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Chapter 5. Monitoring broker runtime metrics

When you install AMQ Broker, a Prometheus metrics plugin is included in your installation. Prometheus is software built for monitoring large, scalable systems and storing historical runtime data over an extended time period. You must modify the broker configuration to enable the plugin. When enabled, the plugin collects runtime metrics for the broker and exports these to Prometheus format. You can then use Prometheus to review the metrics. You might also use a graphical tool such as Grafana to configure more advanced visualizations of the data.

Note

The Prometheus metrics plugin enables you to collect and export broker metrics in Prometheus format. However, Red Hat does not provide support for installation or configuration of Prometheus itself, nor of visualization tools such as Grafana. If you require support with installing, configuring, or running Prometheus or Grafana, visit the product websites for resources such as community support and documentation.

In addition to the broker metrics collected by the Prometheus plugin, you can modify the broker configuration to capture standard sets of metrics relating to the host Java Virtual Machine (JVM) for the broker. Specifically, you can capture JVM metrics for Garbage Collection (GC), memory, and threads.

The sections that follow describe:

5.1. Metrics overview

To monitor the health and performance of your broker instances, you can use the Prometheus plugin for AMQ Broker to monitor and store broker runtime metrics. The AMQ Broker Prometheus plugin exports the broker runtime metrics to Prometheus format, enabling you to use Prometheus itself to visualize and run queries on the data.

You can also use a graphical tool, such as Grafana, to configure more advanced visualizations and dashboards for the metrics that the Prometheus plugin collects.

The metrics that the plugin exports to Prometheus format are described below.

Broker metrics

artemis_address_memory_usage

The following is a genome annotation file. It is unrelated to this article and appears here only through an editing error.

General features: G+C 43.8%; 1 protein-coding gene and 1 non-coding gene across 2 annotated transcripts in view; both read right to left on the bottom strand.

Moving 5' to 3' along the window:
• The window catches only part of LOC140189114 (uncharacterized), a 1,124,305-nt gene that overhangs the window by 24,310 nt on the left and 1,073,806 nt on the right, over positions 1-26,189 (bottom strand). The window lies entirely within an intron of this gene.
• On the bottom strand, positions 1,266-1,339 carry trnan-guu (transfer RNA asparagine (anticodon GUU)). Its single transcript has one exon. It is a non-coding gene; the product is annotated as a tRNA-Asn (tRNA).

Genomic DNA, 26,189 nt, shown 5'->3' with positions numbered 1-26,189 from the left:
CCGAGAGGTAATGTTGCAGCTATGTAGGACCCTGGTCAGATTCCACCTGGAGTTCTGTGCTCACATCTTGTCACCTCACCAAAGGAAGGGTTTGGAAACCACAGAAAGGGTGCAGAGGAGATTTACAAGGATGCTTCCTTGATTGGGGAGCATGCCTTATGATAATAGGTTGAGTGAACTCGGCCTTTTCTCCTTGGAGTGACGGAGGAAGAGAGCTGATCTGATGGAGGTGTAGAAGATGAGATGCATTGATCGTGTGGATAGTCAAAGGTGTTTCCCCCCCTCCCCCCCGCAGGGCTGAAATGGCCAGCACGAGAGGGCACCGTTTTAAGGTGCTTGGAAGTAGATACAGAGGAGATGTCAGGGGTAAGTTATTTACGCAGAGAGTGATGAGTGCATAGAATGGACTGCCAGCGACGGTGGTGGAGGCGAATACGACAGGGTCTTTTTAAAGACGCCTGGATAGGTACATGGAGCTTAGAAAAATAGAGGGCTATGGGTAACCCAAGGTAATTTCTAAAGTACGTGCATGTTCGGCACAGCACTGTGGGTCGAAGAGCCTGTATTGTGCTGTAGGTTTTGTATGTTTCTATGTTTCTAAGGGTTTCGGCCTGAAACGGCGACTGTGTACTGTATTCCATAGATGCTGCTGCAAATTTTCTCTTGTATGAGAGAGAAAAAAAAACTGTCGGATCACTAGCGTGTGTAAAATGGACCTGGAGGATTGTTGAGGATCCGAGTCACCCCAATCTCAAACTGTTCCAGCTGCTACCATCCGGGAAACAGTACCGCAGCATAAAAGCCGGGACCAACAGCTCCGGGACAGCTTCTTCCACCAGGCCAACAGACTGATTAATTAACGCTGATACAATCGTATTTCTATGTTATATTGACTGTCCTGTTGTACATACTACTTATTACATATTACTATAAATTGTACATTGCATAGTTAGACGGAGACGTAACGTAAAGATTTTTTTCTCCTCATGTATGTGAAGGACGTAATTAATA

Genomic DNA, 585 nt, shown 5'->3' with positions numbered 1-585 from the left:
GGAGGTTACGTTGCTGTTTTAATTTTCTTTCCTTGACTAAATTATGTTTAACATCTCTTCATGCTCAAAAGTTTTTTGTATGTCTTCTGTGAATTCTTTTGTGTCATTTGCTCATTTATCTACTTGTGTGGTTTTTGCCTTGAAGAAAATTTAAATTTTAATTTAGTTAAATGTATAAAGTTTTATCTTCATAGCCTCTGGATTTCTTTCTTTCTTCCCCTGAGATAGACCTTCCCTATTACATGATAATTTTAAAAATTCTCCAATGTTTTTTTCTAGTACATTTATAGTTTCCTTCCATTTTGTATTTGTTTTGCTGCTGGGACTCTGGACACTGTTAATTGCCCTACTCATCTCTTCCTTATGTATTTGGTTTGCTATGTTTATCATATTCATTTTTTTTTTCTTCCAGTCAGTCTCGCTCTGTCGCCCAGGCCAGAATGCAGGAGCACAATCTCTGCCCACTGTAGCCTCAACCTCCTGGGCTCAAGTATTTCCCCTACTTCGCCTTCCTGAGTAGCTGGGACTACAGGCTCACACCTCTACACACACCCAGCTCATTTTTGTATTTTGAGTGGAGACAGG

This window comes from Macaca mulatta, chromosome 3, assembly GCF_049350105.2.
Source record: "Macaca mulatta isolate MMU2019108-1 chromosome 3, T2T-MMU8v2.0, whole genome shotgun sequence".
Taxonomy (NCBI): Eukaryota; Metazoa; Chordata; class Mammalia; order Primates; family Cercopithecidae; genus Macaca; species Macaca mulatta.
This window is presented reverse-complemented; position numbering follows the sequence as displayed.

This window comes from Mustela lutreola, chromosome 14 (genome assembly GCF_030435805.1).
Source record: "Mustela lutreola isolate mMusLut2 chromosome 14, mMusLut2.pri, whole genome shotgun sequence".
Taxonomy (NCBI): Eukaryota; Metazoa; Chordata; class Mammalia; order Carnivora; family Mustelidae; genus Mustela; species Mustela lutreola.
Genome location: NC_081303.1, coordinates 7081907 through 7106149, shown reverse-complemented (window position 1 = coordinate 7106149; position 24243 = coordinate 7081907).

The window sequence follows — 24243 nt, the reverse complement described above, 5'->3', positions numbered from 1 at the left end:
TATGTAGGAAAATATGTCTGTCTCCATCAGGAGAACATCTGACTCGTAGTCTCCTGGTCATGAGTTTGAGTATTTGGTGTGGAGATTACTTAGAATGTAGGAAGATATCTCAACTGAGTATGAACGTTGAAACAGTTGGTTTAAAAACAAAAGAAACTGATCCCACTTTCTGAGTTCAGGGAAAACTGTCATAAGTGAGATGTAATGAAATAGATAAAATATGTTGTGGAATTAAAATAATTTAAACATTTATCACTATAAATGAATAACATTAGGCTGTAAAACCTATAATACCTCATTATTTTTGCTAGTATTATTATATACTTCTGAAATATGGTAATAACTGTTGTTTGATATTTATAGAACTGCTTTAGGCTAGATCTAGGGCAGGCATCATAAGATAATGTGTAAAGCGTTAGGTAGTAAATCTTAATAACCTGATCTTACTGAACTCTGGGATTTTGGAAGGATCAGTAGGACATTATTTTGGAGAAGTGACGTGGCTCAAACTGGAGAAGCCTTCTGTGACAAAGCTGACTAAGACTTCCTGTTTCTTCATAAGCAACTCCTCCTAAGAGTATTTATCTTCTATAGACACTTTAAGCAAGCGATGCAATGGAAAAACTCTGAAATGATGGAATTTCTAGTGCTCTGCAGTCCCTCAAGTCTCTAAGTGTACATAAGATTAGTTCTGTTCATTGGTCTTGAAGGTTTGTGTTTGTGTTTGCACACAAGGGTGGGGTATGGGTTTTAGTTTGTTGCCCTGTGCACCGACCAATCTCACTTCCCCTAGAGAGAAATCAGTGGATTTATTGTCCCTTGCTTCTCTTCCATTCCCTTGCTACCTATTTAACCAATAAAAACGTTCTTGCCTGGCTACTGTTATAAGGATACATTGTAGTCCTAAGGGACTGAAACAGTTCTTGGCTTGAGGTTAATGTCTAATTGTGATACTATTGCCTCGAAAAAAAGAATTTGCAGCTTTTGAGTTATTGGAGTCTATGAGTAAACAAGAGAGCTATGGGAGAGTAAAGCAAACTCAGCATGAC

Number of bytes used by all addresses on this broker for in-memory messages.
artemis_address_memory_usage_percentage
Memory used by all the addresses on this broker as a percentage of the global-max-size parameter.
artemis_connection_count
Number of clients connected to this broker.
artemis_total_connection_count
Number of clients that have connected to this broker since it was started.

Address metrics

artemis_routed_message_count
Number of messages routed to one or more queue bindings.
artemis_unrouted_message_count
Number of messages not routed to any queue bindings.

Queue metrics

artemis_consumer_count
Number of clients consuming messages from a given queue.
artemis_delivering_durable_message_count
Number of durable messages that a given queue is currently delivering to consumers.
artemis_delivering_durable_persistent_size
Persistent size of durable messages that a given queue is currently delivering to consumers.
artemis_delivering_message_count
Number of messages that a given queue is currently delivering to consumers.
artemis_delivering_persistent_size
Persistent size of messages that a given queue is currently delivering to consumers.
artemis_durable_message_count
Number of durable messages currently in a given queue. This includes scheduled, paged, and in-delivery messages.
artemis_durable_persistent_size
Persistent size of durable messages currently in a given queue. This includes scheduled, paged, and in-delivery messages.
artemis_messages_acknowledged
Number of messages acknowledged from a given queue since the queue was created.
artemis_messages_added
Number of messages added to a given queue since the queue was created.
artemis_message_count
Number of messages currently in a given queue. This includes scheduled, paged, and in-delivery messages.
artemis_messages_killed
Number of messages removed from a given queue since the queue was created. The broker kills a message when the message exceeds the configured maximum number of delivery attempts.
artemis_messages_expired
Number of messages expired from a given queue since the queue was created.
artemis_persistent_size
Persistent size of all messages (both durable and non-durable) currently in a given queue. This includes scheduled, paged, and in-delivery messages.
artemis_scheduled_durable_message_count
Number of durable, scheduled messages in a given queue.
artemis_scheduled_durable_persistent_size
Persistent size of durable, scheduled messages in a given queue.
artemis_scheduled_message_count
Number of scheduled messages in a given queue.
artemis_scheduled_persistent_size
Persistent size of scheduled messages in a given queue.

For higher-level broker metrics that are not listed above, you can calculate these by aggregating lower-level metrics. For example, to calculate total message count, you can aggregate the artemis_message_count metrics from all queues in your broker deployment.

For an on-premise deployment of AMQ Broker, metrics for the Java Virtual Machine (JVM) hosting the broker are also exported to Prometheus format. This does not apply to a deployment of AMQ Broker on OpenShift Container Platform.

5.2. Enabling the Prometheus metrics plugin for AMQ Broker

When you install AMQ Broker, a Prometheus metrics plugin is included in your installation. Although the plugin is already configured for use, you need to enable the plugin in your broker configuration. When enabled, the plugin collects runtime metrics for the broker and exports these to Prometheus format.